As a closed sports League, with no promotion and relegation, the Indian Premier League (IPL) is unlike the English football league it was so imaginatively named after. Mumbai Indians (MI) aren’t trying to run Delhi Capitals (DC) out of business, if they do, who will they play? The League is financially structured so that everyone wins, and to a degree, it is a model that relies on a certain level of collusion.
There was an eyebrow-raising level of that in the game between Mumbai Indians and Delhi Capitals on Thursday, 18 April, as Mumbai flattened the home side by 40 runs. With considerable help from the home team, MI put on a masterclass in how one should play on a slow pitch.
Win the toss, bat first
It was a decision that raised eyebrows galore in yet another a season of successful chases. Both teams seemed to have made very different assessments of the pitch, judging by their starting XIs. DC played four fast bowlers, and left out their star overseas leg-spinner, Sandeep Lamichhane. Mumbai played three spinners, with Jayant Yadav coming in.
But one ball into the innings, you knew which team had made the right call: The first ball of the match, an Ishant Sharma length delivery, died on the way to the ‘keeper, a sign of the slowness of the pitch. It also highlighted why this was such a good toss to win, even though DC captain Shreyas Iyer said he would have chased. Mumbai ended up being only the second team to choose to bat first this season and still end up on the winning side.
Attack before it rips and grips
MI quickly realised that they would have to try and score as many runs as possible while the ball was hard and new and the fast bowlers were operating. Amidst deliveries that barely bounced, Rohit Sharma and Quinton de Kock threw their bats around, and raced to a score of 57 for no loss in the Powerplay. Here again they had help from DC; both players prefer facing pace, and according to CricViz, spinners cost 7.01 runs per over at the Kotla this season, as opposed to pace, which costs 8.19. But spin only appeared in the seventh over.
Southpaw vs spin
When Amit Mishra took a wicket with his first ball, and Axar Patel followed with one more in the next over, it seemed to portend that the spinners would run amok on this track. But both DC spinners took the ball away from the right-hander, and so it was very useful that the southpaw de Kock was at the crease till the halfway mark. When he was dismissed, MI deliberately sent in Krunal Pandya ahead of their two in-form hitters, his younger brother Hardik and Kieron Pollard. Krunal remained unbeaten and ensured that there was a left-hander until the very last over, which is perhaps why Shreyas chose to hold back one over from Mishra, eventually allowing it to lapse.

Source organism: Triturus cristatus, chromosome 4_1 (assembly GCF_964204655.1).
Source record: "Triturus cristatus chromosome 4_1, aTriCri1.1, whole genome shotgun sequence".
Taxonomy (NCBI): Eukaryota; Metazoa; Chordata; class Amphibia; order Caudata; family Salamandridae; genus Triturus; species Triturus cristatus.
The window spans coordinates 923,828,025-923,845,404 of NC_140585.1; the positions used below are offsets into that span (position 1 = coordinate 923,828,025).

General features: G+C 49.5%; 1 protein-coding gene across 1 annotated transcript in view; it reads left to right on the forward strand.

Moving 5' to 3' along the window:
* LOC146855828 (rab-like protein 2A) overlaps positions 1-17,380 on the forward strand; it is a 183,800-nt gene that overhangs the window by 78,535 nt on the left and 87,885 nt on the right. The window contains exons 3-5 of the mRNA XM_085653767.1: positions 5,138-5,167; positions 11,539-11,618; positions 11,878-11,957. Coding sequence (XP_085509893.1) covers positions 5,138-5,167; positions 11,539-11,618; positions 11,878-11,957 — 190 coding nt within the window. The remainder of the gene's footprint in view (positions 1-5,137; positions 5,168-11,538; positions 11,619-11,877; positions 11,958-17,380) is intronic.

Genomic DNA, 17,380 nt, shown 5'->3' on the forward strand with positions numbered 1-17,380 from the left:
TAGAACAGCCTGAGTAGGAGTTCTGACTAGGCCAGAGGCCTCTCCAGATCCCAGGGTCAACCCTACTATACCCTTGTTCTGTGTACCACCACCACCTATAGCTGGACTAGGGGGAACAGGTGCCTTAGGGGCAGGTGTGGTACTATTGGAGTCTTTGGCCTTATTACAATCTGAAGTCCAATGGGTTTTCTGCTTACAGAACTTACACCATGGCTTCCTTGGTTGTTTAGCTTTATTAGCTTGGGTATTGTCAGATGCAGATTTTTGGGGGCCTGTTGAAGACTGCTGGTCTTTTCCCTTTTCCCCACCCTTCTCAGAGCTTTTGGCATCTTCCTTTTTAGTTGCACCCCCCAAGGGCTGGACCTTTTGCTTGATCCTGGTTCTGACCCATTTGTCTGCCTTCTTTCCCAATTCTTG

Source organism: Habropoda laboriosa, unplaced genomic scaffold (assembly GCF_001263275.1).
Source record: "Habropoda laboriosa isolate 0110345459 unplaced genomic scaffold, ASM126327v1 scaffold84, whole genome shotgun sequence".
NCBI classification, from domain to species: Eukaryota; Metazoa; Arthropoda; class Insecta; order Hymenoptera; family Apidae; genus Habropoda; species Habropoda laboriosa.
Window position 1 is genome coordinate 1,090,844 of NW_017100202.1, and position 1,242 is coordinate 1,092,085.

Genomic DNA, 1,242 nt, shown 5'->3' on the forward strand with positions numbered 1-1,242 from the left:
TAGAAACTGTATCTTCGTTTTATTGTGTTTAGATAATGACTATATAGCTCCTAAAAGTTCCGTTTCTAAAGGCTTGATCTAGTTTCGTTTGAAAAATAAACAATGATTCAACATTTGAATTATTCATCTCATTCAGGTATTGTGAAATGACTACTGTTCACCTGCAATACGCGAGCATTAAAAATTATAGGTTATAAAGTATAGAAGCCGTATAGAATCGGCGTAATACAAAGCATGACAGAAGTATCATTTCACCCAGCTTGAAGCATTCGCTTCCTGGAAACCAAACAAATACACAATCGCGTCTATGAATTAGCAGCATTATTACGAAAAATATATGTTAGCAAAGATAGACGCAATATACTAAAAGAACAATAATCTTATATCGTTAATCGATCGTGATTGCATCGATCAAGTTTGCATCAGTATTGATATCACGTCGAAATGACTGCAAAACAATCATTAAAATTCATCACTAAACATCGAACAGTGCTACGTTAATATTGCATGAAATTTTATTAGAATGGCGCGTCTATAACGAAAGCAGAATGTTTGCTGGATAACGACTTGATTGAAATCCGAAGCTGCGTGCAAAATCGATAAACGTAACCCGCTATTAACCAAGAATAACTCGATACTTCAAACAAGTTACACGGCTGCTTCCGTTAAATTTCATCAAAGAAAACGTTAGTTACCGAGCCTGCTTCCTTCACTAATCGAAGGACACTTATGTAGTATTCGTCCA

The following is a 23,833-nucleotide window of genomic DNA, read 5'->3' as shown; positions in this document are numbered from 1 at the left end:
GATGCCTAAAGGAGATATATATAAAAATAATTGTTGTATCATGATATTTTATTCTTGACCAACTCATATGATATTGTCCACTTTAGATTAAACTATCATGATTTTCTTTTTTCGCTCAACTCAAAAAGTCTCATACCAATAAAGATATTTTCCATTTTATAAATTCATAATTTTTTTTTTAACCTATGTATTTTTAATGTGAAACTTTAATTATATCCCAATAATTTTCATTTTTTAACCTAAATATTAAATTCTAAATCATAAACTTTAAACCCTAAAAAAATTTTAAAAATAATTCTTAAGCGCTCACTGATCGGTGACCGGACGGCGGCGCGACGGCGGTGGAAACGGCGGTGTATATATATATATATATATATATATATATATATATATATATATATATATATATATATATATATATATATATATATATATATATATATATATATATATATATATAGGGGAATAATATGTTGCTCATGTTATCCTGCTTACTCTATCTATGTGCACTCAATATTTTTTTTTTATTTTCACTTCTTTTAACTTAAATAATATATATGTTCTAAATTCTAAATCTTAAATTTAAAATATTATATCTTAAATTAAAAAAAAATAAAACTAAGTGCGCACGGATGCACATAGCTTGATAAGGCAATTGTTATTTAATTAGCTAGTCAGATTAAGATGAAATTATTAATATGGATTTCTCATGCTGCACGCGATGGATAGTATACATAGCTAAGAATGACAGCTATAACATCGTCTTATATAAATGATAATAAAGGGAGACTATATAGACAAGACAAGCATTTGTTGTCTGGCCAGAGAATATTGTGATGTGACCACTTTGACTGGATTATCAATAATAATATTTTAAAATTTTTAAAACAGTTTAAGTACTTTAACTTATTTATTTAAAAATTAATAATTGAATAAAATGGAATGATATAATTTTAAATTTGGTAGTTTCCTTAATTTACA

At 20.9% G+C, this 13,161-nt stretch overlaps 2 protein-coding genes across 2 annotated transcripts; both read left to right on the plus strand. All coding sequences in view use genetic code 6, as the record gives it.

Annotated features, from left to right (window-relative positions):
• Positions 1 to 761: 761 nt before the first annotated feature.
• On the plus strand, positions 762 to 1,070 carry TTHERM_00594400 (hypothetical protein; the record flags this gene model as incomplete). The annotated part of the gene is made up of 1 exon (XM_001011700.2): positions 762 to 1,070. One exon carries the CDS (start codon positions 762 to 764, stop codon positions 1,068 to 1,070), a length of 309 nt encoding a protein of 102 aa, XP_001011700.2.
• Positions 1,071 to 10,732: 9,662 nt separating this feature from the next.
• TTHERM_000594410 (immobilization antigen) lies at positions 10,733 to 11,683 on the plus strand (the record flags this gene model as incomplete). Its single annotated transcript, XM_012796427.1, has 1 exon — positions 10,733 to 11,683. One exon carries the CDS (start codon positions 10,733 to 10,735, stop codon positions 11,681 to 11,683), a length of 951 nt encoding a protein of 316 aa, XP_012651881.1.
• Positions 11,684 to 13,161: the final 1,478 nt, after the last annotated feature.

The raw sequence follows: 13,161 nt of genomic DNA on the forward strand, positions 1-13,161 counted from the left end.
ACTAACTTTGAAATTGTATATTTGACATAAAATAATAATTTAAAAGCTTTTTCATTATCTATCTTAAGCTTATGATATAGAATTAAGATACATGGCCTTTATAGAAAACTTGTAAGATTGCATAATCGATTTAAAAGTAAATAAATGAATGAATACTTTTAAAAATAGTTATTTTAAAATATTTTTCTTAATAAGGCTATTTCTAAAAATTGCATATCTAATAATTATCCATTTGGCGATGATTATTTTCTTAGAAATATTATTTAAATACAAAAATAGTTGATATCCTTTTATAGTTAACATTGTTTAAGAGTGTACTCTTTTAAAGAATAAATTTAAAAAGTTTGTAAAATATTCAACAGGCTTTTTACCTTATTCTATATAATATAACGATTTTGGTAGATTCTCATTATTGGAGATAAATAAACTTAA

Perfect for Pandya
More collusion helped, as the DC seamers seemed intent on not using the slowness of the track to their advantage. Where cutters dug into the pitch would have proved challenging to time, the DC fast bowlers backed their yorkers against Hardik, who sat back and waited for ones that just missed. (He was eventually dismissed, for 32 off 15, by a cutter dug into the pitch.)
Say it with Spin
MI didn’t make the mistakes the DC made; they started with spin from one end and used three overs of it in the Powerplay. CricViz points out this is against their usual trend; with the likes of Lasith Malinga, Jasprit Bumrah, Alzarri Joseph and a quality left-arm seamer in the squad, they usually bowl only 11 percent of spin in the first six overs.
On the night, two of the first six overs were Yadav’s off-spin, brought in specifically to target the four left-handers in the Delhi top six. But it was Rahul Chahar who stole the show, prising out three wickets, including Shikhar Dhawan, providing the first breakthrough.
Eventually MI needed only 10 of the possible 12 overs from the spinners, as their fast bowlers too chipped in with three wickets. Right from their team selection, to the toss, to their execution, they read the conditions better. As the two teams shook hands after the game, it was striking how close the blue of the Mumbai was the the colours of the home team. In the way they planned and played the conditions, they practically were.